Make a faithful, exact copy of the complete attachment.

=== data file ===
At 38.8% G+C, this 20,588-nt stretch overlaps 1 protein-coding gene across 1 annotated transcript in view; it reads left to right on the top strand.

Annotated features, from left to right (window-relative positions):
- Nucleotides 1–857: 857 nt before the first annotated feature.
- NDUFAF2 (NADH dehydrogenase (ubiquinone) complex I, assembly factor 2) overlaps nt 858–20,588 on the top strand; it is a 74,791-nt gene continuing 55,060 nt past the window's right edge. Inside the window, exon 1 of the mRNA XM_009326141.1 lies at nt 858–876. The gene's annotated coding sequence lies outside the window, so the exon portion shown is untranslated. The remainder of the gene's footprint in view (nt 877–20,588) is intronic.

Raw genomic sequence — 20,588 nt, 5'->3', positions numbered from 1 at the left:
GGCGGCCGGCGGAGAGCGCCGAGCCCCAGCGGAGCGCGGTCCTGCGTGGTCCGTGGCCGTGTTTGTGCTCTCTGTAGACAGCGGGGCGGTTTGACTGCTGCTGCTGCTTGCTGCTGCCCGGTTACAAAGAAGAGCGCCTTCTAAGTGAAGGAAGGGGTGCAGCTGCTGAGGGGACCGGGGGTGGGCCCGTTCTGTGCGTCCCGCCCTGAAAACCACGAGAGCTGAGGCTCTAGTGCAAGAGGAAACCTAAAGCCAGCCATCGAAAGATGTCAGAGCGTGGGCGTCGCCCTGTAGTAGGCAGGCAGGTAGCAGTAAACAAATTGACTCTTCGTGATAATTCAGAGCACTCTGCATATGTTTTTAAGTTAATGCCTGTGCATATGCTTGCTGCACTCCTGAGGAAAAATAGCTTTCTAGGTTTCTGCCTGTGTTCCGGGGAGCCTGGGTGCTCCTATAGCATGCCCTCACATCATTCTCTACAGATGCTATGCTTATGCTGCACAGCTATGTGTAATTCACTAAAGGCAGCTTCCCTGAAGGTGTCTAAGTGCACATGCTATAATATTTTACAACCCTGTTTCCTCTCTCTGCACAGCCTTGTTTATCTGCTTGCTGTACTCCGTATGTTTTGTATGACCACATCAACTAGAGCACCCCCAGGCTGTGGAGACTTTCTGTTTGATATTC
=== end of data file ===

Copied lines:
At 38.8% G+C, this 20,588-nt stretch overlaps 1 protein-coding gene across 1 annotated transcript in view; it reads left to right on the top strand.

Annotated features, from left to right (window-relative positions):
- Nucleotides 1–857: 857 nt before the first annotated feature.
- NDUFAF2 (NADH dehydrogenase (ubiquinone) complex I, assembly factor 2) overlaps nt 858–20,588 on the top strand; it is a 74,791-nt gene continuing 55,060 nt past the window's right edge. Inside the window, exon 1 of the mRNA XM_009326141.1 lies at nt 858–876. The gene's annotated coding sequence lies outside the window, so the exon portion shown is untranslated. The remainder of the gene's footprint in view (nt 877–20,588) is intronic.

Raw genomic sequence — 20,588 nt, 5'->3', positions numbered from 1 at the left:
GGCGGCCGGCGGAGAGCGCCGAGCCCCAGCGGAGCGCGGTCCTGCGTGGTCCGTGGCCGTGTTTGTGCTCTCTGTAGACAGCGGGGCGGTTTGACTGCTGCTGCTGCTTGCTGCTGCCCGGTTACAAAGAAGAGCGCCTTCTAAGTGAAGGAAGGGGTGCAGCTGCTGAGGGGACCGGGGGTGGGCCCGTTCTGTGCGTCCCGCCCTGAAAACCACGAGAGCTGAGGCTCTAGTGCAAGAGGAAACCTAAAGCCAGCCATCGAAAGATGTCAGAGCGTGGGCGTCGCCCTGTAGTAGGCAGGCAGGTAGCAGTAAACAAATTGACTCTTCGTGATAATTCAGAGCACTCTGCATATGTTTTTAAGTTAATGCCTGTGCATATGCTTGCTGCACTCCTGAGGAAAAATAGCTTTCTAGGTTTCTGCCTGTGTTCCGGGGAGCCTGGGTGCTCCTATAGCATGCCCTCACATCATTCTCTACAGATGCTATGCTTATGCTGCACAGCTATGTGTAATTCACTAAAGGCAGCTTCCCTGAAGGTGTCTAAGTGCACATGCTATAATATTTTACAACCCTGTTTCCTCTCTCTGCACAGCCTTGTTTATCTGCTTGCTGTACTCCGTATGTTTTGTATGACCACATCAACTAGAGCACCCCCAGGCTGTGGAGACTTTCTGTTTGATATTC